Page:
Travel stocks. Air stocks like Air New Zealand (AIZ) and Auckland International Airport (AIA), and Qantas (QAN), Singapore Airlines (SIAL), China Eastern Airlines (CEA) could be worth watching as they have not recovered from the covid falls in 2020. If China restrictions ease and tourism reopens, it’s worth keeping these on your radar.
For a global look at markets – tune into our Podcast
Quarterly Outlook Q2 2022
Quarterly Outlook Q2 2022: The End Game has arrived
- Shocks from covid and the war in Ukraine have forced the global financial and political world to change, but what will the end game be?
Energy crisis could turn energy stocks into secular winnerWith long-term expected returns for the global energy sector close to 10%, we look at 40 stocks that could be set to cash in.
The great EUR recovery and the difficulty of trading itIf the terrible fog of war hopefully lifts soon, the conditions are promising for the euro to reprice significantly higher.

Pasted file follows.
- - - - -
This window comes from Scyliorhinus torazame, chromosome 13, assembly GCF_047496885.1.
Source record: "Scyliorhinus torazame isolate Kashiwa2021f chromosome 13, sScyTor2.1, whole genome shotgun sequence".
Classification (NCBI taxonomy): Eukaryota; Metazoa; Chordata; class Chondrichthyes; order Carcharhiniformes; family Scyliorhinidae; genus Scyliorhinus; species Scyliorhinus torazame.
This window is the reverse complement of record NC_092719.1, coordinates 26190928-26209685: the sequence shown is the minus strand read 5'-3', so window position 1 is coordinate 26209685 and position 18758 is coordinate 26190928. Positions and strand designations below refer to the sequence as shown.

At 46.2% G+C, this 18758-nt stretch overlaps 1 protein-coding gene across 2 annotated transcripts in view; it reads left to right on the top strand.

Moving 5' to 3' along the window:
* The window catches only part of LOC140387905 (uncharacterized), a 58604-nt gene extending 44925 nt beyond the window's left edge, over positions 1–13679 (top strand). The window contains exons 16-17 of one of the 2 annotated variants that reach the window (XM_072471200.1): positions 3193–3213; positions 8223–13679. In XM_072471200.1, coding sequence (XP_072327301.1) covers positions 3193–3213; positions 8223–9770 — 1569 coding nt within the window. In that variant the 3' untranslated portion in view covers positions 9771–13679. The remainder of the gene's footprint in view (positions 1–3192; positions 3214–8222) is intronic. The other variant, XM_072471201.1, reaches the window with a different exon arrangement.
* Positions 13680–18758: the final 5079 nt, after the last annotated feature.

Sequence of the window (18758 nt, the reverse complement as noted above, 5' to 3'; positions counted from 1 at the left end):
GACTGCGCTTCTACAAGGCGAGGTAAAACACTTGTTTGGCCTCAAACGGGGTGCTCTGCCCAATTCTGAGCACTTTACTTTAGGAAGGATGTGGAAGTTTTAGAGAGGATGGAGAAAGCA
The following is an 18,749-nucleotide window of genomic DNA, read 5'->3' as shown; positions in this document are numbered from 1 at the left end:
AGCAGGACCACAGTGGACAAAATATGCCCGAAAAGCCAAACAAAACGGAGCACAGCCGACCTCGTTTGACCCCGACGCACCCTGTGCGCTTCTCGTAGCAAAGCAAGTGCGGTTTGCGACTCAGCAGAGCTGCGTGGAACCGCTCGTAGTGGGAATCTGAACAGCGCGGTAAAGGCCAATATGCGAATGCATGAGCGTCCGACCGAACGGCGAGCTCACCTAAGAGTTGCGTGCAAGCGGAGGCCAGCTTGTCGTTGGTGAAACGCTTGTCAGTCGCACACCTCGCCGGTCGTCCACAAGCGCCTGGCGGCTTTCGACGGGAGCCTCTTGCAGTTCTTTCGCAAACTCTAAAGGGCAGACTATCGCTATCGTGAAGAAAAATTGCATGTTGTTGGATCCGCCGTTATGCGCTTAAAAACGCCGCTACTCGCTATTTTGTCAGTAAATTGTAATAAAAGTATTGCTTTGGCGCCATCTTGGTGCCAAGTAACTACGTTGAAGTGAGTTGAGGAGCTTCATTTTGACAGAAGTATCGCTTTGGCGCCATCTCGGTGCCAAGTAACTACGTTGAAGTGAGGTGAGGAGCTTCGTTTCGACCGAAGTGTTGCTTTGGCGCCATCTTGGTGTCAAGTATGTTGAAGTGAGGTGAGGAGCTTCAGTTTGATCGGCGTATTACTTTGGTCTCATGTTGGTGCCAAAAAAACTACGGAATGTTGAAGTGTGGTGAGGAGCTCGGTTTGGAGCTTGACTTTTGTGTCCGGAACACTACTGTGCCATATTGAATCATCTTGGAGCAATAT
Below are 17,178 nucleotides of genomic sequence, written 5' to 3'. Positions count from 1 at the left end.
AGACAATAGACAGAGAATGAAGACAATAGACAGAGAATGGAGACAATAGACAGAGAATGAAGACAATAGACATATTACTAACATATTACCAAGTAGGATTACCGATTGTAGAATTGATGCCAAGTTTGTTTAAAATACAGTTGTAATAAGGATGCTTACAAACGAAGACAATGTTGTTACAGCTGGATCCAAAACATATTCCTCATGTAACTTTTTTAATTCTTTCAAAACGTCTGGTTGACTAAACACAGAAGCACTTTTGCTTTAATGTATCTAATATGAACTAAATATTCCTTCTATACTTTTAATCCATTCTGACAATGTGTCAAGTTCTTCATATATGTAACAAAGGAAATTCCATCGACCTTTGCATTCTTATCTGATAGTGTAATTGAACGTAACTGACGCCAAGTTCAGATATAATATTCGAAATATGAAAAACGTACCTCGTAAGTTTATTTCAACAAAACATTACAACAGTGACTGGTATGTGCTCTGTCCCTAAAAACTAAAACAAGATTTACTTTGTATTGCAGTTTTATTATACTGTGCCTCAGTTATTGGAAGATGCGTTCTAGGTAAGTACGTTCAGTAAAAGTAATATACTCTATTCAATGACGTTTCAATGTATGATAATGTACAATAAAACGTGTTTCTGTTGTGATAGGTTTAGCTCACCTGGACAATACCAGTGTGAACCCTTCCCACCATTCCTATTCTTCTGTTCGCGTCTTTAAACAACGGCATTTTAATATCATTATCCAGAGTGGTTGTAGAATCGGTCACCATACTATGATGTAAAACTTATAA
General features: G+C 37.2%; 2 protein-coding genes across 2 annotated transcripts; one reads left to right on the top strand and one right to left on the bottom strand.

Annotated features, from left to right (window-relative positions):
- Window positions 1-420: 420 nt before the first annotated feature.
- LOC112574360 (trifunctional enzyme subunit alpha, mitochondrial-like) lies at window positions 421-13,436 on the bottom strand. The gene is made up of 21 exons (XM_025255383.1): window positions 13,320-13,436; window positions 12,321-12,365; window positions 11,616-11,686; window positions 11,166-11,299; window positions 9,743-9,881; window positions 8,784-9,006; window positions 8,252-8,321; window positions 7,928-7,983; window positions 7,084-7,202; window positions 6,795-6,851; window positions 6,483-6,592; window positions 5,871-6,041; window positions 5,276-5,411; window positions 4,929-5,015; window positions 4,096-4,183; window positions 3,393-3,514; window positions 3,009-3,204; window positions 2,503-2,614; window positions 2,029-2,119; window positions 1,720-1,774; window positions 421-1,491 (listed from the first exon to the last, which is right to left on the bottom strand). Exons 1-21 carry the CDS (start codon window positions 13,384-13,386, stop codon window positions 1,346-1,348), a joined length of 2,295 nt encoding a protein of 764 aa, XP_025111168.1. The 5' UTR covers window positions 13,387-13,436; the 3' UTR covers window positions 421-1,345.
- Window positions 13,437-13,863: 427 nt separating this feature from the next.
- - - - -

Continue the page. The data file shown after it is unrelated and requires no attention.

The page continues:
Tight commodity markets – turbocharged by war and sanctionsWith supply already tight, commodities keep powering on. But will it last for yet another quarter?
Between a rock and a hard placeGeopolitical concerns will add upward price pressures and fears of slower growth, while volatility will remain elevated.
The Great ErosionInflation is everywhere and central banks try to combat it. But will they get it under control in time?
Australian investing: Six considerations amid triple Rs: rising rates, record inflation and likely recessionWhile global financial markets are struggling in an uncertain world, the commodity-heavy Australian ASX index is poised to keep a positive momentum.
Cybersecurity – the rush to catch up with realityWith the invasion of Ukraine, governments and private companies are rushing to reinforce their cyber defenses.